“In Sunset Song, Terence Davies renders a young woman’s loves and strife with grandeur and austerity.”
This month’s cover of ‘Film Comment‘ features an in depth interview with Terrence Davies on his literary adaptation of “Sunset Song,” Lewis Grassic Gibbon’s 1932 classic widely considered as a seminal Scottish novel. He speaks on everything from discovering the book in the 70’s to the response on this Scottish national treasure being directed by an English director and how much of the political resonance he carried over to the film.
“The film was a challenging project, not least because of the attendant expectations. Set in rural Scotland in the early 20th century, it is based on a 1932 novel by Lewis Grassic Gibbon, the first part of his trilogy A Scots Quair. The creation of a left-wing writer who emphasizes Scottish cultural and social autonomy, Sunset Song has an iconic status north of Hadrian’s Wall (unsurprisingly, it’s the favorite novel of Scottish National Party leader Nicola Sturgeon), but it’s a remarkable work by any measure, eminently modernist in its attention to the materiality of language and to the complex interweaving of personal and public history. Written using an English that incorporates the traditional Doric dialect, it’s crammed with words that will be unfamiliar to many readers—quean for “girl,” meikle for “big” or “much”—while its narrative register veers between the domestic and the cosmic, locating the inhabitants of the fictional Kinraddie, in northeast Scotland, within a broader sweep of history.” (Jonathan Romney, Film Comment)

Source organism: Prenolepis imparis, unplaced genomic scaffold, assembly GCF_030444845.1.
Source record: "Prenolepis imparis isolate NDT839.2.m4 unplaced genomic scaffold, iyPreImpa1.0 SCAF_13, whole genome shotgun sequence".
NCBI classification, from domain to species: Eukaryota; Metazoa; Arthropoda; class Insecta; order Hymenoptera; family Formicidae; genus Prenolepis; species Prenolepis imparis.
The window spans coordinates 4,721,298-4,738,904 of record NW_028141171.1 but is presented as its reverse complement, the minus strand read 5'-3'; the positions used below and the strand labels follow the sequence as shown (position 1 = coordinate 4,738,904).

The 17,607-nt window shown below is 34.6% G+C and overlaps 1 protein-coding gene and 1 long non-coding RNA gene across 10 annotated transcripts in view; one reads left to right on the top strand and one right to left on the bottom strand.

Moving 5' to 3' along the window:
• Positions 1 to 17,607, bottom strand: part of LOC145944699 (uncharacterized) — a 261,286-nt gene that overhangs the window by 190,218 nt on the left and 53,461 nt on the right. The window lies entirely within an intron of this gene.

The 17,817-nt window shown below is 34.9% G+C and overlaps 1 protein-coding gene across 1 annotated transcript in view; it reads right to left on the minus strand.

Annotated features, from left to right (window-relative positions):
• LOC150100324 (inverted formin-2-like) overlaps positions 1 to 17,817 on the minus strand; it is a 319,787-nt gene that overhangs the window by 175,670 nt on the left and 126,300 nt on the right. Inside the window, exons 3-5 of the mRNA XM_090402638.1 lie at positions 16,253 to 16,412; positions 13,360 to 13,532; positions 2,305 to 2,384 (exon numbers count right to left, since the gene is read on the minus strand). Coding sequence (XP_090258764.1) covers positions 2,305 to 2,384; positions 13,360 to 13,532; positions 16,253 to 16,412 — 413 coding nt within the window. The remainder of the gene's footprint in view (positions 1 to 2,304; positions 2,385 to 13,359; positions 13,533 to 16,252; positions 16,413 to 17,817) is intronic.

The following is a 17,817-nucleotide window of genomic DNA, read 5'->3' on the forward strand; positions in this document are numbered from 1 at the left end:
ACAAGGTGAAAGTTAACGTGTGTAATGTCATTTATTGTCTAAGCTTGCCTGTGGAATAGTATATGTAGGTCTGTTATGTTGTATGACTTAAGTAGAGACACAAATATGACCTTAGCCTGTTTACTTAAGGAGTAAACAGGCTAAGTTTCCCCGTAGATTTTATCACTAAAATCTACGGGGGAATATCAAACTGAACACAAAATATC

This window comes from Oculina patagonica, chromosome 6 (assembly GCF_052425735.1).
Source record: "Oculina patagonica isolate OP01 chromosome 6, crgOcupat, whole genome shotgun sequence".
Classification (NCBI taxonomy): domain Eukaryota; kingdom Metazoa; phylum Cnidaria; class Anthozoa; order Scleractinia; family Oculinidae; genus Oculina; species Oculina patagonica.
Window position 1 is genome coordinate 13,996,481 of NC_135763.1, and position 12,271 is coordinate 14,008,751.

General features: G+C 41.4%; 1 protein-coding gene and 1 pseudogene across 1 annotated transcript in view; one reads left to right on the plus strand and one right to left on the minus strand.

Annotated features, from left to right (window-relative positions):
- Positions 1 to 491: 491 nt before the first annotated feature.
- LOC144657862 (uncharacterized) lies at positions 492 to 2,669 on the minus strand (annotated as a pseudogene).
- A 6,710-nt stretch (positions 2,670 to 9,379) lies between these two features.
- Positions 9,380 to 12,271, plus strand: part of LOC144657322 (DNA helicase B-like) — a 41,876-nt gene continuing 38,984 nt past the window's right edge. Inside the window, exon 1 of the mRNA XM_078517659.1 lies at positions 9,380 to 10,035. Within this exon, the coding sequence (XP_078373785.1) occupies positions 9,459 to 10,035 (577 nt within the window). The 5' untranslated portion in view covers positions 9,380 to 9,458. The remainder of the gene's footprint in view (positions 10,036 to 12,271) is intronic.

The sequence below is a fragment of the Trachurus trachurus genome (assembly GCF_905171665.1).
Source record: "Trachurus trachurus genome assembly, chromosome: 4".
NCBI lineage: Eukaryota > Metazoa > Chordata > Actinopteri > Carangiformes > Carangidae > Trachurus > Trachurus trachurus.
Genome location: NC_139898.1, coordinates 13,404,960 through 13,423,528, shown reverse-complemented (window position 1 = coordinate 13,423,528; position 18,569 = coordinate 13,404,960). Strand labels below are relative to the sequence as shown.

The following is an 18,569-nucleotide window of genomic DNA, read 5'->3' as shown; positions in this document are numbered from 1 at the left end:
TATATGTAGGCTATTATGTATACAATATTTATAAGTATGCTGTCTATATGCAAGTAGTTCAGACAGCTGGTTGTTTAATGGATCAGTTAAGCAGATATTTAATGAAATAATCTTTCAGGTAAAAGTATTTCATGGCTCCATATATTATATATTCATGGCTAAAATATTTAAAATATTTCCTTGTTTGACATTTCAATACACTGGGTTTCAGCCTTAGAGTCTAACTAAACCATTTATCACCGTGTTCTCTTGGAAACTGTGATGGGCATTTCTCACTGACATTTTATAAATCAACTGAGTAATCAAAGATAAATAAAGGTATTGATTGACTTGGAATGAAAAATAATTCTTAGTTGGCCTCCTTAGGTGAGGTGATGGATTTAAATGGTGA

The full interview can be read here.
Sunset Song plays Vancity Theatre from May 27 – June 2. More information can be found here.
“Shot in 65mm widescreen, Davies’ stately, composed aesthetic harks all the way back to DW Griffith and John Ford; old fashioned, perhaps, but tapping into vast reservoirs of feeling.”
“A grand-scale melodrama compressed into the quietly burning point of a single soul.” Richard Brody, New Yorker
“Extraordinary visual grace… lyrical and harrowing.” Geoffrey Macnab, The Independent
“A lyrical triumph.” Mark Kermode, The Guardian